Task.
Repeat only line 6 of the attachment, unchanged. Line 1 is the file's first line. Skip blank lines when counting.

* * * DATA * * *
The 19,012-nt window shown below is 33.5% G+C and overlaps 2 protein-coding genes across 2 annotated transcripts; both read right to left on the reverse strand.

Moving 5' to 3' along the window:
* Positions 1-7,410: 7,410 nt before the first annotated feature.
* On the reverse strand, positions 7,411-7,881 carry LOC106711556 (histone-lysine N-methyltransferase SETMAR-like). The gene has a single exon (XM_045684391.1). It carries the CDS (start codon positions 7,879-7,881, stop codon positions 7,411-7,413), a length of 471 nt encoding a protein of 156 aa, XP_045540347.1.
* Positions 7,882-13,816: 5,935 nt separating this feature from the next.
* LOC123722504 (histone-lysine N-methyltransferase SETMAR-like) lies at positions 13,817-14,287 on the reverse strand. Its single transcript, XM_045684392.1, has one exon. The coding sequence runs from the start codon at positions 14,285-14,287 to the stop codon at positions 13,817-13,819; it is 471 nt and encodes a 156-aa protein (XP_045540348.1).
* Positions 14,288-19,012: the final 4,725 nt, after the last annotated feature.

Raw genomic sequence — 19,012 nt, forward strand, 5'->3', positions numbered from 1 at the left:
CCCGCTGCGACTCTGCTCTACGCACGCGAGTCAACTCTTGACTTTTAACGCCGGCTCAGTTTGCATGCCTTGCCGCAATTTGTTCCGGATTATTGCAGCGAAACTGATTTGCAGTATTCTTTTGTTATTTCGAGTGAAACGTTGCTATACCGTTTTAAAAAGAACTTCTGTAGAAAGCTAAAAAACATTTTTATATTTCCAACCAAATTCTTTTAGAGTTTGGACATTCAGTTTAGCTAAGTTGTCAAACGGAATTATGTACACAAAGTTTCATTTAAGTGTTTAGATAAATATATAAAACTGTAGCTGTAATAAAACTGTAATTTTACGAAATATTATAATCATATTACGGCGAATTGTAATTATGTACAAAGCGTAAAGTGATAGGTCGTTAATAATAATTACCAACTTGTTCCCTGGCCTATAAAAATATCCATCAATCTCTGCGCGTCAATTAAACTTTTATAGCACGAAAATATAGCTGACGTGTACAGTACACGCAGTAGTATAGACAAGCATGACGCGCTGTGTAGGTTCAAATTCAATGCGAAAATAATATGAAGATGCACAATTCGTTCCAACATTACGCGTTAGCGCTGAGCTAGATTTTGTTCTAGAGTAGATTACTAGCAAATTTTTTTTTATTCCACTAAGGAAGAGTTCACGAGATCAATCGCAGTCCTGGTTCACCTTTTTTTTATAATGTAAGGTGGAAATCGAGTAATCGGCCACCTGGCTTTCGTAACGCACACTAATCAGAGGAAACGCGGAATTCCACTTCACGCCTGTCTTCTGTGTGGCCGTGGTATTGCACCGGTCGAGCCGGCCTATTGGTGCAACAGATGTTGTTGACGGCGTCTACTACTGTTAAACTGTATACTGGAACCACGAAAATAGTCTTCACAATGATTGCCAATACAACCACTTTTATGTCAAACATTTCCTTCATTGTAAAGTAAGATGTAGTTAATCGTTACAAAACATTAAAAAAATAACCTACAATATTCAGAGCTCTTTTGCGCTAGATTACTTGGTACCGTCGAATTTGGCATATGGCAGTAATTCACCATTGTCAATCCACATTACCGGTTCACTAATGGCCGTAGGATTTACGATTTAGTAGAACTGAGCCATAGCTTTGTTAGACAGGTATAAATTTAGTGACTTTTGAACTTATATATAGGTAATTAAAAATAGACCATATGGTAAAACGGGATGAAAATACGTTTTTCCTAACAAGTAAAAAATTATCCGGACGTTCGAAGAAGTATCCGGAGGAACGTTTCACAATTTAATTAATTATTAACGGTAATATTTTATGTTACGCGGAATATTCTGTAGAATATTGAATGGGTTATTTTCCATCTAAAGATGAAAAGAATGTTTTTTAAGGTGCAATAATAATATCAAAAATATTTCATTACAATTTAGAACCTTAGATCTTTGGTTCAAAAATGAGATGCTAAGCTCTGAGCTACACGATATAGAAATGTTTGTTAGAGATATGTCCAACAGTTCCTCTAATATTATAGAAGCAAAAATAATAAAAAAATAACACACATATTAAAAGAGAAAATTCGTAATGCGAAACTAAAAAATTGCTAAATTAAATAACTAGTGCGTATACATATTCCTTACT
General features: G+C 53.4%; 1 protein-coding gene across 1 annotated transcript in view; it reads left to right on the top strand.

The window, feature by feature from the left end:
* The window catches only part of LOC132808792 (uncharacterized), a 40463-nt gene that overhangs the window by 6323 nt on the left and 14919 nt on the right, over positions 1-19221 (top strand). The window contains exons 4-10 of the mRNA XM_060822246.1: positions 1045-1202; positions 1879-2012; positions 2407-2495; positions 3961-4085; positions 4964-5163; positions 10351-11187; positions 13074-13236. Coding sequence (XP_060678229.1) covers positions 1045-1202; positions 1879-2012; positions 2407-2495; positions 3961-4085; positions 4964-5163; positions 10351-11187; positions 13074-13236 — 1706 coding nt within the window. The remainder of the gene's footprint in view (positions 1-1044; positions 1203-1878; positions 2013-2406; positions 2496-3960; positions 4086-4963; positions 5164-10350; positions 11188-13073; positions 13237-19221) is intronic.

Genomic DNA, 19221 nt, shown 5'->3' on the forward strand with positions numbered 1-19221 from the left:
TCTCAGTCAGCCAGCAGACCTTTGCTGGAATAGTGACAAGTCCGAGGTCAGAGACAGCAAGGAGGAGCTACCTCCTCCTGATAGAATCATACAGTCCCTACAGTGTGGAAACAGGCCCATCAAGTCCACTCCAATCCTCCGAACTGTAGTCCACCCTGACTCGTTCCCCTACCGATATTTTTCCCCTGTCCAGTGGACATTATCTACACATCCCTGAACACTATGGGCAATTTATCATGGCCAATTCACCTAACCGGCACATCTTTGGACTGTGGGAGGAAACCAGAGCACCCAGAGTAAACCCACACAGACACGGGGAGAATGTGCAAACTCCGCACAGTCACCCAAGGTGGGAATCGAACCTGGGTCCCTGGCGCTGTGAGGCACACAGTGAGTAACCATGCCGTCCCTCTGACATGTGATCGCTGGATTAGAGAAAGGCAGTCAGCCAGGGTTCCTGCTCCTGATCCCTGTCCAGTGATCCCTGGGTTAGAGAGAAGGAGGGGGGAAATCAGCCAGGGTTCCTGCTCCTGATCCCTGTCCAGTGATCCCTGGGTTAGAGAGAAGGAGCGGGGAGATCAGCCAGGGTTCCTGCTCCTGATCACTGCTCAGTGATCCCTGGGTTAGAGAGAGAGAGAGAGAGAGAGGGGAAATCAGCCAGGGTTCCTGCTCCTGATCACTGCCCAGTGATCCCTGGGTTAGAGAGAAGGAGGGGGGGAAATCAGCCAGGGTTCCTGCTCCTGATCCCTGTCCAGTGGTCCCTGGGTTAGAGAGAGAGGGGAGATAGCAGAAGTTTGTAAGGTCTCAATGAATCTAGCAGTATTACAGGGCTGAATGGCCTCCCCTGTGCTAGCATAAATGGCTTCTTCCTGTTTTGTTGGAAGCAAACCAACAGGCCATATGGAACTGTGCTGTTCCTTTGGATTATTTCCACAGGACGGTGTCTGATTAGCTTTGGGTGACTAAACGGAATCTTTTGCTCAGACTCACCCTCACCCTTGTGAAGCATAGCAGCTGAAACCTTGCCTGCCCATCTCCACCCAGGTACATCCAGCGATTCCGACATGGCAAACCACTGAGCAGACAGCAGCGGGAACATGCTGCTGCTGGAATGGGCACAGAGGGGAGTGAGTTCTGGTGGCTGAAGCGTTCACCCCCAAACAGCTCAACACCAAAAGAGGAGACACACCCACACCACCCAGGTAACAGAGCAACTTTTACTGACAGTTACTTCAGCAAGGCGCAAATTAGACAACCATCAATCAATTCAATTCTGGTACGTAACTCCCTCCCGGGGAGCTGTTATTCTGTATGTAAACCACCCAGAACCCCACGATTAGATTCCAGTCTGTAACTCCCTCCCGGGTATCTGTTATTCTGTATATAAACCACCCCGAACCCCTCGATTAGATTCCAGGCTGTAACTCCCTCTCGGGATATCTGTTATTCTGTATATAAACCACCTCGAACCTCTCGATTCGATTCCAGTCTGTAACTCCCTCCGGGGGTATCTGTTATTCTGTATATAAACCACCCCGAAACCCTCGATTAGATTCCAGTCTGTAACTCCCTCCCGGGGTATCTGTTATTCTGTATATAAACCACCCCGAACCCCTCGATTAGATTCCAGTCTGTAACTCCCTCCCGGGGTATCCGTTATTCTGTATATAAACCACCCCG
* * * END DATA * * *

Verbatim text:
* LOC123722504 (histone-lysine N-methyltransferase SETMAR-like) lies at positions 13,817-14,287 on the reverse strand. Its single transcript, XM_045684392.1, has one exon. The coding sequence runs from the start codon at positions 14,285-14,287 to the stop codon at positions 13,817-13,819; it is 471 nt and encodes a 156-aa protein (XP_045540348.1).